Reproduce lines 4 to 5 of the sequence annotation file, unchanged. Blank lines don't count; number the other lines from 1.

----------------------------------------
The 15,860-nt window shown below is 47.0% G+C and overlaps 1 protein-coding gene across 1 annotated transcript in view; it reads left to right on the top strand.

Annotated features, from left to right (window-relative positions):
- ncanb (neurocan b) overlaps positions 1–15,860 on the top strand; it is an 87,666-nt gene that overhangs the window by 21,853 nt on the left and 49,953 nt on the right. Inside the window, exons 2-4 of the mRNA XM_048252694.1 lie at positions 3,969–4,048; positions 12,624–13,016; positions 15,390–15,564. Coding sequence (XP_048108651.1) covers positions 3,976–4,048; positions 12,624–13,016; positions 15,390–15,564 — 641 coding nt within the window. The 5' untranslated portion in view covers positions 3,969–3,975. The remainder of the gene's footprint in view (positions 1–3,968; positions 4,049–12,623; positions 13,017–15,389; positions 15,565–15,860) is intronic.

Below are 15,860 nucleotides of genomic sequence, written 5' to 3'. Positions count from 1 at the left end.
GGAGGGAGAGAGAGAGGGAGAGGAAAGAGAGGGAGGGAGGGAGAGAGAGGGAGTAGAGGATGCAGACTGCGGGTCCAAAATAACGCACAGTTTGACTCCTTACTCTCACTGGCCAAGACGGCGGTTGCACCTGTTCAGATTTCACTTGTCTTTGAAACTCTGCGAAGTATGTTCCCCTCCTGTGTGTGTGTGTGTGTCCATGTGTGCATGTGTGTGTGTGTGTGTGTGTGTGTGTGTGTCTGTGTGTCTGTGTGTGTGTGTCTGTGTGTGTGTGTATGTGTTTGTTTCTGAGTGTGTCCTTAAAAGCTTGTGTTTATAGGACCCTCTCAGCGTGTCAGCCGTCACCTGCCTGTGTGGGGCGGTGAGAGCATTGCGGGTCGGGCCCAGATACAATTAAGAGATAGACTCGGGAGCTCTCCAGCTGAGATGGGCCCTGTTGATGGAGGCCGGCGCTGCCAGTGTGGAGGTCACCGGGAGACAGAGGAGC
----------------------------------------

Below are 15,860 nucleotides of genomic sequence, written 5' to 3'. Positions count from 1 at the left end.
GGAGGGAGAGAGAGAGGGAGAGGAAAGAGAGGGAGGGAGGGAGAGAGAGGGAGTAGAGGATGCAGACTGCGGGTCCAAAATAACGCACAGTTTGACTCCTTACTCTCACTGGCCAAGACGGCGGTTGCACCTGTTCAGATTTCACTTGTCTTTGAAACTCTGCGAAGTATGTTCCCCTCCTGTGTGTGTGTGTGTGTCCATGTGTGCATGTGTGTGTGTGTGTGTGTGTGTGTGTGTGTCTGTGTGTCTGTGTGTGTGTGTCTGTGTGTGTGTGTATGTGTTTGTTTCTGAGTGTGTCCTTAAAAGCTTGTGTTTATAGGACCCTCTCAGCGTGTCAGCCGTCACCTGCCTGTGTGGGGCGGTGAGAGCATTGCGGGTCGGGCCCAGATACAATTAAGAGATAGACTCGGGAGCTCTCCAGCTGAGATGGGCCCTGTTGATGGAGGCCGGCGCTGCCAGTGTGGAGGTCACCGGGAGACAGAGGAGC